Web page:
Čepkelių Reserve
Čepkelių Reserve
View of Nemunas River from ancient hill in Merkinė

Last night was a sauna experience. Pilaitės Dvaras is like a small old village just on the outskirts of Vilnius. With a few friends, in an old sauna, enjoying the heat and then jumping into the cold pond. I certainly am no longer just a visitor, I am a Lithuanian.

Clapping in Unison

I just returned from the ballet, Barbora Radvilaitė. Great dancing, music and costumes. I have a friend who is friends with the conductor, so I am getting excellent seats to performances for free. The ballet is the story of a Lithuanian prince who is supposed to marry a girl that his mother has chosen for him, but instead falls in love with Barbora. A true historical Lithuanian love story. In the end Barbora gets sick and dies.

Curtain call for the ballet

Over the years, I have noticed changes. When I went to performances at the opera house years ago, at intermission, people in the audience would walk in a procession, in a circle on the mezzanine of the hall. Now, it is just the older generation that does that. That tradition is slowly dying out, although there were still quite a few people, including myself and my friend, walking in the circle. But the tradition of clapping in unison at the end of the performance is still alive. It is nice to hear how from a cacophony of clapping, suddenly a rhythm develops and the whole audience claps together in unison.  Going to a performance here seems somehow different than going to a ballet in the USA or else Western Europe.  I don’t know how to explain it, but it seems more understated here.  As if it is a right of the people to have these performances, and the individuals in the audience are not making a statement by going to a ballet.  No over the top enthusiasm either.  Perhaps these are remnants of the socialist days.

Vilnius National Opera and Ballet Theater
Fewer people walking in the intermission procession circle these days.

I have some photos of the Neris river, and some of the more modern parts of Vilnius. The city is changing quickly, with new skyscrapers, and shopping malls popping up everywhere. I take the bus 1G every morning to get to the Nature Research Centre. We are having lovely warm weather. It probably won’t last much longer. Tomorrow I will hear an opera.

Some skyscrapers in Vilnius
Neris River, with the words, I “heart” you too.
Vilnius television tower in the background
People loading onto a bus.
Gedimino pilis, castle in the background.
Bus 1G, I take this every day.


Christopher Columbus was Lithuanian

Yesterday was Vėlinės, All Soul’s Day, in Lithuania. Every person in this country goes to the cemeteries on November 1st to clean, and place flowers and candles on the gravestones. You can imagine the traffic jams at the cemeteries as people drive from near and far. I joined my mother and her friends to visit the Biržai region, in the north of the country. It was a three hour drive in the chilly fog to get there. Along the way I got to hear some history. Always there is talk of the grand days when this country reached to the Black Sea, and was one of the great powers of Europe. There was one king Jogaila and he had several sons. One of the sons was Vadiclovas and he was sent to be the king of some state in Russia. He had a battle against the tartars and in that battle he was the leader. He disappeared and nobody found his body, and nobody knew what happened to him. Apparently he ended up traveling and fathered several children along the way. Christopher Columbus was one of his sons. It is also that clear that basketball originated here. (The national passion here is basketball). People are very patriotic and proud, and the history is rich.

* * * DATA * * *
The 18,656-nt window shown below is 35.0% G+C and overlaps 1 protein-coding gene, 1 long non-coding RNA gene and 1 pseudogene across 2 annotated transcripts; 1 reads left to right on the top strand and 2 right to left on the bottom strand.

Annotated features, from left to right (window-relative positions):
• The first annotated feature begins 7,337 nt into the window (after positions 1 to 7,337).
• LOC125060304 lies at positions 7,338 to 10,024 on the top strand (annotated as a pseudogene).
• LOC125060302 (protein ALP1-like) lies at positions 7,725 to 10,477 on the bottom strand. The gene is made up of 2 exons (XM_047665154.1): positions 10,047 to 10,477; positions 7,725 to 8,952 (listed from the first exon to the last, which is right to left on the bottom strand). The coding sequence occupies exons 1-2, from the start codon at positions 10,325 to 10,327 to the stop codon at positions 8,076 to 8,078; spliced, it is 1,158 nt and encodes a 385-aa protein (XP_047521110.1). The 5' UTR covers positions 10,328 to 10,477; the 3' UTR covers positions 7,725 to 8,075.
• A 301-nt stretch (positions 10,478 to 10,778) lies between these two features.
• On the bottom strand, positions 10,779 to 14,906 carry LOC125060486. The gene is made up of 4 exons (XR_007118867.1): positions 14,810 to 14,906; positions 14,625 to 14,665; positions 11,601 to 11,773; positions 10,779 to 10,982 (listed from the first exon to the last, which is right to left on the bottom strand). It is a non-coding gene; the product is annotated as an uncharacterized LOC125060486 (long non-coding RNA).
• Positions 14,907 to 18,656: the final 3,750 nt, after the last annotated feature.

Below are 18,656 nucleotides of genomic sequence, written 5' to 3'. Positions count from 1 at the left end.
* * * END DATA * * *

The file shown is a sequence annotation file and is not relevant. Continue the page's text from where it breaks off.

The cemetery we visited was in a little village called Kupreliškis. Imagine a village where most of the people have left. Abandoned houses, and farms. All the remaining people know someone who has moved to the UK, or at least to Vilnius. All the older generation has gone through some type of suffering, through wars, and communism, and then the new struggles of capitalism. There is no work to do, and it is not profitable to be a small scale farmer. These people have been forgotten and somehow left behind, as if nothing has changed since the 1990’s and independence. We visited some relatives, who were gracious hosts, serving us their best cakes and foods. It is clear that they don’t have much.

Many abandoned homes in the Lithuanian villages
Cemetery and church in Kupreliškis
People tending the gravestones
At the bell tower, where Lithuanian freedom fighter partisans used to store their weapons.

DSCF3682 The next stop was the town of Biržai, which has a castle that was destroyed by Swedes in 1704, and then only recently reconstructed.   Lovely mushroom dumplings in the cellar restaurant. Then on to another cemetary and another visit to some more friends’ relatives. Again, with tea and hearing about how the husband worked in Scotland for 6 years, but doesn’t speak a word of English, because he only worked and stayed with Lithuanians. These people live in an old Soviet style block apartment.

Biržai castle
Apartment building in Biržai


Then returning to Vilnius, in the dark along the way, all the cemeteries glowing with candles. Strong traditions in a small country.